Doodle 4 Google is an annual program that invites K-12 students in the United States to use their artistic talents to think big and redesign Google's homepage logo for millions to see. They've just announced the official start of the 2013 contest.
This year, they are asking students to exercise their creative imaginations around the theme, "My Best Day Ever..." One talented student artist will see their artwork appear on the Google homepage, receive a $30,000 college scholarship, and a $50,000 technology grant for their school along with some other cool prizes!
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In 1998, before the company was even incorporated, the concept of the doodle was born when Google founders Larry and Sergey placed a stick figure drawing behind the second "o" in the word, Google. This was intended as a comical message to Google users that the founders were "out of office" While the first doodle was relatively simple, the idea of decorating the company logo to celebrate notable events was born.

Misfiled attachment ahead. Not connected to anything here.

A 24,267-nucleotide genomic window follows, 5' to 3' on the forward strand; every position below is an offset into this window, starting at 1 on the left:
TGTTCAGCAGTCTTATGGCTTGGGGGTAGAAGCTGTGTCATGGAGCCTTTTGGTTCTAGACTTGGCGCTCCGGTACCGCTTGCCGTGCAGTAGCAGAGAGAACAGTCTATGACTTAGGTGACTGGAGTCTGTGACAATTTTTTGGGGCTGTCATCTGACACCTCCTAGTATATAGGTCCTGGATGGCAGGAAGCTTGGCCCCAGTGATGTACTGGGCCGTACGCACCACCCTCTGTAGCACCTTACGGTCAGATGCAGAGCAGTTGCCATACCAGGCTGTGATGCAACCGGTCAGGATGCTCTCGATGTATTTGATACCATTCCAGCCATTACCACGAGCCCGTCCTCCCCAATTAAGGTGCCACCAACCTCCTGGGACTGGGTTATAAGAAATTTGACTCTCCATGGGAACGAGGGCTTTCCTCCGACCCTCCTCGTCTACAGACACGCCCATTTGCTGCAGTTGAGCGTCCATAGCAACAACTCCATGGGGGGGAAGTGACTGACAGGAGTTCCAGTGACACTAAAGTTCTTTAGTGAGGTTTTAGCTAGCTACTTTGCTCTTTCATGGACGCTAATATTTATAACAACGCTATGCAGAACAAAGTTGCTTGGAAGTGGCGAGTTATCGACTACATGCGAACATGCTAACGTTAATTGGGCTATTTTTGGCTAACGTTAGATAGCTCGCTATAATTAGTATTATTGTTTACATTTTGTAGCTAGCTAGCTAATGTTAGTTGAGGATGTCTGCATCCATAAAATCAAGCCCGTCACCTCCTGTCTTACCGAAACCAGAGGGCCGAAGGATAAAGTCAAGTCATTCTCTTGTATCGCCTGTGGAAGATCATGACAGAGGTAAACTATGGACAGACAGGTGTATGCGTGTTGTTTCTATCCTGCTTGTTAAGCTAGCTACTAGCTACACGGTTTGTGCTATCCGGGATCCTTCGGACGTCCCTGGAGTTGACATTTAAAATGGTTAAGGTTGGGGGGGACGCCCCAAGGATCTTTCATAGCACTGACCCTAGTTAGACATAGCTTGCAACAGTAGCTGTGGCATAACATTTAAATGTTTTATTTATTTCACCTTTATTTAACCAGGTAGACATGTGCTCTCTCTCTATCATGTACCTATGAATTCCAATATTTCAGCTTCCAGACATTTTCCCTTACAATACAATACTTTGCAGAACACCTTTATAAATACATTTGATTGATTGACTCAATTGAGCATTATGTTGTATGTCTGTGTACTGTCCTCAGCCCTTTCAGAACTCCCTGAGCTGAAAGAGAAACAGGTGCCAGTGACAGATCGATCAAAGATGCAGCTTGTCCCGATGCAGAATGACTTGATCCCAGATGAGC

Two years later in 2000, Larry and Sergey asked the then current webmaster Dennis Hwang to produce a doodle for Bastille Day. It was so well received by our users that Dennis was appointed Google's chief doodler and doodles started showing up more and more regularly on the Google homepage. In the beginning they mostly celebrated familiar holidays; nowadays, they highlight a wide array of events and anniversaries from the The 1st Drive-In Movie to the the educator Maria Montessori.
As doodles have continued to grown, embrace new technologies, and experiment in different artistic mediums, the creation of doodles is now the responsibility of a team of talented illustrators (we call them doodlers) and engineers. For them, creating doodles has become a group effort to enliven the Google homepage and bring smiles to the faces of Google users around the world.